The found-footage connoisseurs assembled in this documentary all agree: first-time feature director Oscar Harding has struck gold in Huish Champflower. That’s the Somerset village where his family once lived alongside Charles Carson, a farmer who found his vocation making mad little films about the life and death – mostly death – he saw all around.
Too much is made of the slight story of the VHS tapes’ rediscovery, but the footage itself is delightful, ranging from Countryfile banalities to macabre surrealism, and swerving excitingly between the two. Oh look, a cute kitty curled up by the fireside! Oh no, wait… is it mummified?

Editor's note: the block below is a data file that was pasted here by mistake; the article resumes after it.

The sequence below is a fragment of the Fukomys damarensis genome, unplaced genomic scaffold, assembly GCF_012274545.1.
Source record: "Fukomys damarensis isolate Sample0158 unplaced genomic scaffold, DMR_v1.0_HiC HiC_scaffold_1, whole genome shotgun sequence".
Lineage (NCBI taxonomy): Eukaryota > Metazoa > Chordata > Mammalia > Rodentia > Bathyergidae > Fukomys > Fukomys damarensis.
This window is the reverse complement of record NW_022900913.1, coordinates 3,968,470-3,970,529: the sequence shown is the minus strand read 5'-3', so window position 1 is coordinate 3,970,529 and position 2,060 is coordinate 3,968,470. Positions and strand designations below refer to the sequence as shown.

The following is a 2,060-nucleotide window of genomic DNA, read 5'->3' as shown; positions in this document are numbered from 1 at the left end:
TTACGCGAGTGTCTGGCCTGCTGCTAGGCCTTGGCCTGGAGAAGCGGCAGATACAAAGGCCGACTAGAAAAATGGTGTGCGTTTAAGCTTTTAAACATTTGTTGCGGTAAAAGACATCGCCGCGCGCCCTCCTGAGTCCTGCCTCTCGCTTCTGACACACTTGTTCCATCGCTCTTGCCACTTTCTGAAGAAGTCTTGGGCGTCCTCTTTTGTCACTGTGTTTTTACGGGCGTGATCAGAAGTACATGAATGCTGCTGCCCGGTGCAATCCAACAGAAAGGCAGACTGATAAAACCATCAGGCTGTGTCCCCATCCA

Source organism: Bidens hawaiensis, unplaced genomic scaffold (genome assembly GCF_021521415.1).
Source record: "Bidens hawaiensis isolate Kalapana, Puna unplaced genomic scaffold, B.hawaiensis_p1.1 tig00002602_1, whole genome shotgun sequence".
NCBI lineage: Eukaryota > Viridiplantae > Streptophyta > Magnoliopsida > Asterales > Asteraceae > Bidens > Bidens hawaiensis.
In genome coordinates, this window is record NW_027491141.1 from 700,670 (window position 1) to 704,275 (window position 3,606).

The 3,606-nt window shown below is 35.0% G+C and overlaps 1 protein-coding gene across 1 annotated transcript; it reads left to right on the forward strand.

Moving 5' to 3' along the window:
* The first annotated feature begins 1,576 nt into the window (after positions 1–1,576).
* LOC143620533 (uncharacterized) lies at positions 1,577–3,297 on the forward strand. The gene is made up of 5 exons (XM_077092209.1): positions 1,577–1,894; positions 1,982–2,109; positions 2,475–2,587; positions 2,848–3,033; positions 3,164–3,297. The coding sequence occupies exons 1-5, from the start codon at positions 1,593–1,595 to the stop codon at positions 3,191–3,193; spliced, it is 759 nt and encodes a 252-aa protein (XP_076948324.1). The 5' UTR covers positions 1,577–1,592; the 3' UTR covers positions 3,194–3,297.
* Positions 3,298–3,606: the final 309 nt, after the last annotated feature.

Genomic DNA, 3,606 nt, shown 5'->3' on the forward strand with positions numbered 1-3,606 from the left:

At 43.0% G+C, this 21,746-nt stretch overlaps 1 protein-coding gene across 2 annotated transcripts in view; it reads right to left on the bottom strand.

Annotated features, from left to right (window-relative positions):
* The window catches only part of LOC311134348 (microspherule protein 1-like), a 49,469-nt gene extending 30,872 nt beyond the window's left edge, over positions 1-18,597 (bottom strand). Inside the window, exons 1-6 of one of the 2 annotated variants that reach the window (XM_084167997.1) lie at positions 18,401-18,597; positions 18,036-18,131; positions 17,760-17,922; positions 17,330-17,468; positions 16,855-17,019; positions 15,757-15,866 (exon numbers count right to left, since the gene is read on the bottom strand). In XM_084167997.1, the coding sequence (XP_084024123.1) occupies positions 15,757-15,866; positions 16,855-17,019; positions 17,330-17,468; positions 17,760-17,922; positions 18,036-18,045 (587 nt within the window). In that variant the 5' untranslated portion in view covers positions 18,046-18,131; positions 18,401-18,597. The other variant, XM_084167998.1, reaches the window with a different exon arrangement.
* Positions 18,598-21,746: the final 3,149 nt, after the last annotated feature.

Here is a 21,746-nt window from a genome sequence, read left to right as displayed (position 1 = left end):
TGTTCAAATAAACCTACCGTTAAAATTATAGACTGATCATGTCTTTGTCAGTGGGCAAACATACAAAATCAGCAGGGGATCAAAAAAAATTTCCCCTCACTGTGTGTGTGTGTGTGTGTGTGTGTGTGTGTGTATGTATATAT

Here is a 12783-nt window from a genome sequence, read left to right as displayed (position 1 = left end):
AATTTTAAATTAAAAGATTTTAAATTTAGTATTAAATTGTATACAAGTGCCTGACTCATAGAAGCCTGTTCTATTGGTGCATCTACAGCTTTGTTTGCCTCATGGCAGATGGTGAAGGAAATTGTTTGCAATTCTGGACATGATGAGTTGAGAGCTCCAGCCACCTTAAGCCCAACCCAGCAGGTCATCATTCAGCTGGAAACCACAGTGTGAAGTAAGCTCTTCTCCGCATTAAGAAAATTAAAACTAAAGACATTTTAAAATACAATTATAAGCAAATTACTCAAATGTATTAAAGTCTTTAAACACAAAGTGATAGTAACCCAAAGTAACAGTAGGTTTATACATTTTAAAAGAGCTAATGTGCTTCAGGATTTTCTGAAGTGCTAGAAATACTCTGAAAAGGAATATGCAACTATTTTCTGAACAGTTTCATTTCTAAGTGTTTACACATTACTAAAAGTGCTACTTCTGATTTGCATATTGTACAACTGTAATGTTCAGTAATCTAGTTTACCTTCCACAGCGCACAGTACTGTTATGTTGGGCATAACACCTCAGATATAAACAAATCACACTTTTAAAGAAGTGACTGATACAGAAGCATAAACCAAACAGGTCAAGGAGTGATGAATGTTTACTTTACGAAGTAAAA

Harding’s film proves movingly open-minded on the subject of the strange things isolation can do, but as a neighbour he might have been nosier. English reserve seems to have prevented further prying into the circumstances that created this English eccentric. Instead, talking heads variously compare Carson to Goodfellas director Martin Scorsese and serial killer Ed Gein. That’s ludicrous on both counts, but he certainly was a talented outsider artist, one whose work fully justifies the attention this film bestows.